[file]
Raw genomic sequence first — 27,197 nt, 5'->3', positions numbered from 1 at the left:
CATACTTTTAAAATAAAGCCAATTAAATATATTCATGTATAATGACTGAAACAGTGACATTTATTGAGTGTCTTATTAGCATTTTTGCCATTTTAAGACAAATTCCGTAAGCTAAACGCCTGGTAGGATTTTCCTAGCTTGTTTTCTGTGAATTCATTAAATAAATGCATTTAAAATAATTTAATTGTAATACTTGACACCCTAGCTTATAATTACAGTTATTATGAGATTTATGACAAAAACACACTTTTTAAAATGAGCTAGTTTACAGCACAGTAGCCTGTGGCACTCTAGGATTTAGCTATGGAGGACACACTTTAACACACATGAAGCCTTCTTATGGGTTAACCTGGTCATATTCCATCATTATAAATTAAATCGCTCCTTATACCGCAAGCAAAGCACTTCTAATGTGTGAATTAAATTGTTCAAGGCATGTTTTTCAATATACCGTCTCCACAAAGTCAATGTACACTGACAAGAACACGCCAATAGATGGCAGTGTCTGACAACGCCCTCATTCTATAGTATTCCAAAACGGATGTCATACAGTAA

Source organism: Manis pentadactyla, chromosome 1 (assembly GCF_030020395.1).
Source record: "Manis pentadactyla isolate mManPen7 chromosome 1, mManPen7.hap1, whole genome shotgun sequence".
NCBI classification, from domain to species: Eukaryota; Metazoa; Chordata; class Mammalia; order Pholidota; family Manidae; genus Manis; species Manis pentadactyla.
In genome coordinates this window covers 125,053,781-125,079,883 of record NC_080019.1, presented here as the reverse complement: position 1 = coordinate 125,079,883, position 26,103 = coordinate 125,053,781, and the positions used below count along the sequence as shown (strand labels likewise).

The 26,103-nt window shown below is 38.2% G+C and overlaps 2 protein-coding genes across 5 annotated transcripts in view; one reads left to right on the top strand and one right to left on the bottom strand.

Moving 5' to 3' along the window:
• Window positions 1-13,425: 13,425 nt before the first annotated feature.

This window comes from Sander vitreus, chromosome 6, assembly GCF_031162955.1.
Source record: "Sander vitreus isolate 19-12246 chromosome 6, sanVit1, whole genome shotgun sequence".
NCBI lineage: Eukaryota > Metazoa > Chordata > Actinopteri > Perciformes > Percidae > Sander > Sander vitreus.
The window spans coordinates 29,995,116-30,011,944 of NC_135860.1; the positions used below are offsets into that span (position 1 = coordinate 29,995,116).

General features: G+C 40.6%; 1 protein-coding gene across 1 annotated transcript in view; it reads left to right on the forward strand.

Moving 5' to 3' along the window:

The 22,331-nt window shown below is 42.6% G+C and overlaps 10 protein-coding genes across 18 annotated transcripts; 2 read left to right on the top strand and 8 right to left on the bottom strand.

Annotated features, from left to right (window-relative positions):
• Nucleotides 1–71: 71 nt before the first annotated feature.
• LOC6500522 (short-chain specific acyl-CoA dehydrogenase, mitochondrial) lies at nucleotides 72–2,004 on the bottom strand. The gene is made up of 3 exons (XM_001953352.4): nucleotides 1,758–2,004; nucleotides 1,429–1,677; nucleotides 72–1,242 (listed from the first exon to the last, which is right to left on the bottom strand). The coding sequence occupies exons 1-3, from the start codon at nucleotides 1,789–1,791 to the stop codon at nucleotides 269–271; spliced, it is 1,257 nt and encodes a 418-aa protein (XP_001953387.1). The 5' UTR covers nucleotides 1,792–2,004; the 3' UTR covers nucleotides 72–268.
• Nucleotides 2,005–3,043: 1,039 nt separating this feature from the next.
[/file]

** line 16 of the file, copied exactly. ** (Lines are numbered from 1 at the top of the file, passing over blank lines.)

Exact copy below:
The 22,331-nt window shown below is 42.6% G+C and overlaps 10 protein-coding genes across 18 annotated transcripts; 2 read left to right on the top strand and 8 right to left on the bottom strand.